Hundreds of asylum seekers are still being forced to live in a squalid and run-down ex-army facility outside the Kent town of Folkestone, despite numerous reports of inhumane conditions at the Napier barracks site.
The Home Office has been placing people in the ‘filthy’ and ‘unsuitable’ 28-bed dorms – which were deemed inadequate for soldiers – since September. It has resisted pressure from residents and anti-racist groups to shut down the site, even after a Covid-19 outbreak saw nearly 200 people infected at the start of the year.
Hemmed in by barbed wire fences and a near-constant far-right presence, asylum seekers describe feeling trapped and dehumanised at the site, where many are left in limbo for months on end.
Activists and residents are now demanding the site be shut down, with a solidarity event planned for Saturday 22 May.
Novara Media reporter Sophie K Rosa spoke to a former resident about his experience of the camp, the far-right threat, and how he thinks residents and activists can work together to resist border violence and the systemic racism of the Home Office.
I was moved to Napier barracks in mid-October last year and stayed there for four months. When I arrived, I was really shocked: seeing the environment, the fences all around me, I felt like I had committed a crime.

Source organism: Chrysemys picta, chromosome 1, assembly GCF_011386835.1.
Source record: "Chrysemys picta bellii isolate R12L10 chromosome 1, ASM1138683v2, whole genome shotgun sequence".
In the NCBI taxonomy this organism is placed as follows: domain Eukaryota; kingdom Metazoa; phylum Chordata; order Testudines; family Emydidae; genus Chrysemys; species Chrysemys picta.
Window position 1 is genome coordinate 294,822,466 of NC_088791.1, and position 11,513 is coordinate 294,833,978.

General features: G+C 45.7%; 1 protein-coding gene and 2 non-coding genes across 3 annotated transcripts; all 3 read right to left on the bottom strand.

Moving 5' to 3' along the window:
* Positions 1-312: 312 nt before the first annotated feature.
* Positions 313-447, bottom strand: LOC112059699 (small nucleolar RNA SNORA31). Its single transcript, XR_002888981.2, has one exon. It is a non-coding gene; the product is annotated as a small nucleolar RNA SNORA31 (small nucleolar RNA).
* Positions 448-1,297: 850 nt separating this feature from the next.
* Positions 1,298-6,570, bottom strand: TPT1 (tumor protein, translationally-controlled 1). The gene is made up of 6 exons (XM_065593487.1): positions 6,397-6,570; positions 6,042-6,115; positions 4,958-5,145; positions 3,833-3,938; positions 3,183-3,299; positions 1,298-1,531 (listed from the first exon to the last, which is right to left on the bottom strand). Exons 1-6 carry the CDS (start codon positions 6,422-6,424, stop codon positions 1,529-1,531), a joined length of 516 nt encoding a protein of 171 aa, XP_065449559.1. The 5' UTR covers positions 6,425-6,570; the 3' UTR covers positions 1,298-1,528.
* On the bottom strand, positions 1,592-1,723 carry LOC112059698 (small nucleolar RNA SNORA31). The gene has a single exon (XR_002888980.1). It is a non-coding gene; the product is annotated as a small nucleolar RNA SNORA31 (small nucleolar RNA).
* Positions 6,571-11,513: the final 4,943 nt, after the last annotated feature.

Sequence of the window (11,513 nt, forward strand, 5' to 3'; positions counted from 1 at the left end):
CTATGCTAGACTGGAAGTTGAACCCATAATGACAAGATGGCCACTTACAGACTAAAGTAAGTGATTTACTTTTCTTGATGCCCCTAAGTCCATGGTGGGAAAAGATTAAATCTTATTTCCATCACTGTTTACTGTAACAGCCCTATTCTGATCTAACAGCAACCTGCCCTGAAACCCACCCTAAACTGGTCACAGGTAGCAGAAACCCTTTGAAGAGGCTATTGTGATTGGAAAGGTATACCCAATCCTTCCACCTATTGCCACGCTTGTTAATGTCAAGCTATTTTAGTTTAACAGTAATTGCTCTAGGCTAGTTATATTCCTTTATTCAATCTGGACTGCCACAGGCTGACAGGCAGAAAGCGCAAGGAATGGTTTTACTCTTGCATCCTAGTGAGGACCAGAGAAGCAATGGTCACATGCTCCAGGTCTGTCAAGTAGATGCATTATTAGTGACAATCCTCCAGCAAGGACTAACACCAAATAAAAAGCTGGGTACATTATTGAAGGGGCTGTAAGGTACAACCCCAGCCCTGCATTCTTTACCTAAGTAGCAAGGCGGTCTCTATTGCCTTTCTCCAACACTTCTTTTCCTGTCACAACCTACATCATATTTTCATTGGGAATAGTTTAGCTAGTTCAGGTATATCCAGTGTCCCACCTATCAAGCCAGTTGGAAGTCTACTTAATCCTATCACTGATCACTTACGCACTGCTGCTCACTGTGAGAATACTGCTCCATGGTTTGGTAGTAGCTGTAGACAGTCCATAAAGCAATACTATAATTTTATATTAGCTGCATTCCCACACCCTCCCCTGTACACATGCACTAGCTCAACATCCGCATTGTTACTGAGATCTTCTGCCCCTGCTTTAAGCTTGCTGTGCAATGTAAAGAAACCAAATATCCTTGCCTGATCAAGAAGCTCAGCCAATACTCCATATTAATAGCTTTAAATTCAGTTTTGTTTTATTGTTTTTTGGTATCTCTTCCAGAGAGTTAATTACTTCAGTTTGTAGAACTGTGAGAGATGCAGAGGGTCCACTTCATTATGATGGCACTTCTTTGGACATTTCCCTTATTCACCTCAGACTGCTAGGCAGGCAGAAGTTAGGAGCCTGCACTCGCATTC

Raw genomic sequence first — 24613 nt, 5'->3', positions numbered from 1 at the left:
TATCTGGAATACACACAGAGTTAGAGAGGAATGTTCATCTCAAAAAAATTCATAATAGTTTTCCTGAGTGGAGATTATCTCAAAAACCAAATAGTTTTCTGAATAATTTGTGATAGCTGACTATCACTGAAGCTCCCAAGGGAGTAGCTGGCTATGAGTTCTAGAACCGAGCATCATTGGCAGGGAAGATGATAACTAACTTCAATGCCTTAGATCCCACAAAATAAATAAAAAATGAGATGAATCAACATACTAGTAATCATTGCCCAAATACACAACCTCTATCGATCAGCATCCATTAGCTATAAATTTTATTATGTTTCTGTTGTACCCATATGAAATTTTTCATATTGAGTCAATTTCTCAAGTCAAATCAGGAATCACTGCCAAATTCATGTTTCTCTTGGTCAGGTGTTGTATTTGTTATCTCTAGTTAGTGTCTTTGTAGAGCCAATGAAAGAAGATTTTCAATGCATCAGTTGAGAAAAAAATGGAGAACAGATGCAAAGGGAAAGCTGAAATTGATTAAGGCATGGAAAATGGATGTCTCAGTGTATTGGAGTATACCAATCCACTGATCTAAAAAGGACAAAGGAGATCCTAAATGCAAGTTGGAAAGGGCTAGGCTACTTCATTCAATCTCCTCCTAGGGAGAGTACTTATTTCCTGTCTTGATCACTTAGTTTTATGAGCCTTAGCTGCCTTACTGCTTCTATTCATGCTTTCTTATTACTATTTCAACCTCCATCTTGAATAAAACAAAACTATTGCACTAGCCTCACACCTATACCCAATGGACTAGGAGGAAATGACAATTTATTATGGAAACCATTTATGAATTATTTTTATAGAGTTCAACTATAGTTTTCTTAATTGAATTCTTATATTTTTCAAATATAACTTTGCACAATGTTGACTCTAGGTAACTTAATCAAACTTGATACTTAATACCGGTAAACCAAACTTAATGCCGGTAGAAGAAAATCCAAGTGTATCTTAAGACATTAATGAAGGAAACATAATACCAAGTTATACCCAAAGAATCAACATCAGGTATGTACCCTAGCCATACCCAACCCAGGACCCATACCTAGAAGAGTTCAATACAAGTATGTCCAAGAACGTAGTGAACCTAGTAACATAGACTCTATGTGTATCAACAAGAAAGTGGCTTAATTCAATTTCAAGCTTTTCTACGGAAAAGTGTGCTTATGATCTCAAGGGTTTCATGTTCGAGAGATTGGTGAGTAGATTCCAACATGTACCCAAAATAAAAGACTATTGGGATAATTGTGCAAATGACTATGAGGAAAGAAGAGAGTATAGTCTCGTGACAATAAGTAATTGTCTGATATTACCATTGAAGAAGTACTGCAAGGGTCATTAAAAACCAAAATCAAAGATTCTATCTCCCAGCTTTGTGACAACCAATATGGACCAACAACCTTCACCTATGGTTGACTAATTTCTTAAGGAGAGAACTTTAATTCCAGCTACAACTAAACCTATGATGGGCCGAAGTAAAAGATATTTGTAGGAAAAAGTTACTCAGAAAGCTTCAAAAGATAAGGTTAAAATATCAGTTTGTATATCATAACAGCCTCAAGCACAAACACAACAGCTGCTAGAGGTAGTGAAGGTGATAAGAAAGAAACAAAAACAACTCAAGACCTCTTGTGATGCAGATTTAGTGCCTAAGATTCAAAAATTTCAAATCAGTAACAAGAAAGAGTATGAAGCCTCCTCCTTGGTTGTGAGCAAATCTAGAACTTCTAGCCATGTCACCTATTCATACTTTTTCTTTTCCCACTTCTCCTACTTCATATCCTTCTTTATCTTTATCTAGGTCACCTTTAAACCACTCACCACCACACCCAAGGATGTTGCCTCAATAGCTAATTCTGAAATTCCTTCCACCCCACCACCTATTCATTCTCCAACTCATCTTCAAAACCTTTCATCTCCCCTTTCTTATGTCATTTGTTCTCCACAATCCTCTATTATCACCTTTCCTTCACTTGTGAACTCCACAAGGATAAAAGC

The accommodation was overcrowded, unhygienic and unsuitable. The food was inadequate: low quality and sometimes undercooked. Illness spread easily; there was a Covid-19 outbreak while I was there, and even before this outbreaks of illnesses – such as scabies – were common in the often filthy camp. So many people were living in the same room.
In mid-January, some of us became fatigued and started repeatedly coughing. There were only a few isolation rooms. By the end of January, you could hear coughs from every corner of the camp.
We felt that we were less than human; the people who ran the camp didn’t even ask if we were alright, or care if we needed medical attention. We didn’t have access to health care, there was one nurse for 400 people. People were consuming painkillers like chocolates. I could see the distress and frustration in everyone’s eyes.
Residents felt in limbo. We didn’t receive updates or news about our applications. Our freedom was restricted. We felt isolated, dehumanised and criminalised. Over time, people became depressed, distressed. Most just slept, unable to even talk to each other.
In general, I’m an introverted, patient person, but the terrible conditions in Napier pushed me to take action. In the news, I saw that the government – especially MPs Chris Philip and Priti Patel – were blaming residents for the coronavirus outbreak. This made me really angry and was the beginning of my activism. I felt I had to do something because the residents didn’t have a voice and they were spreading misinformation about us. It wasn’t fair.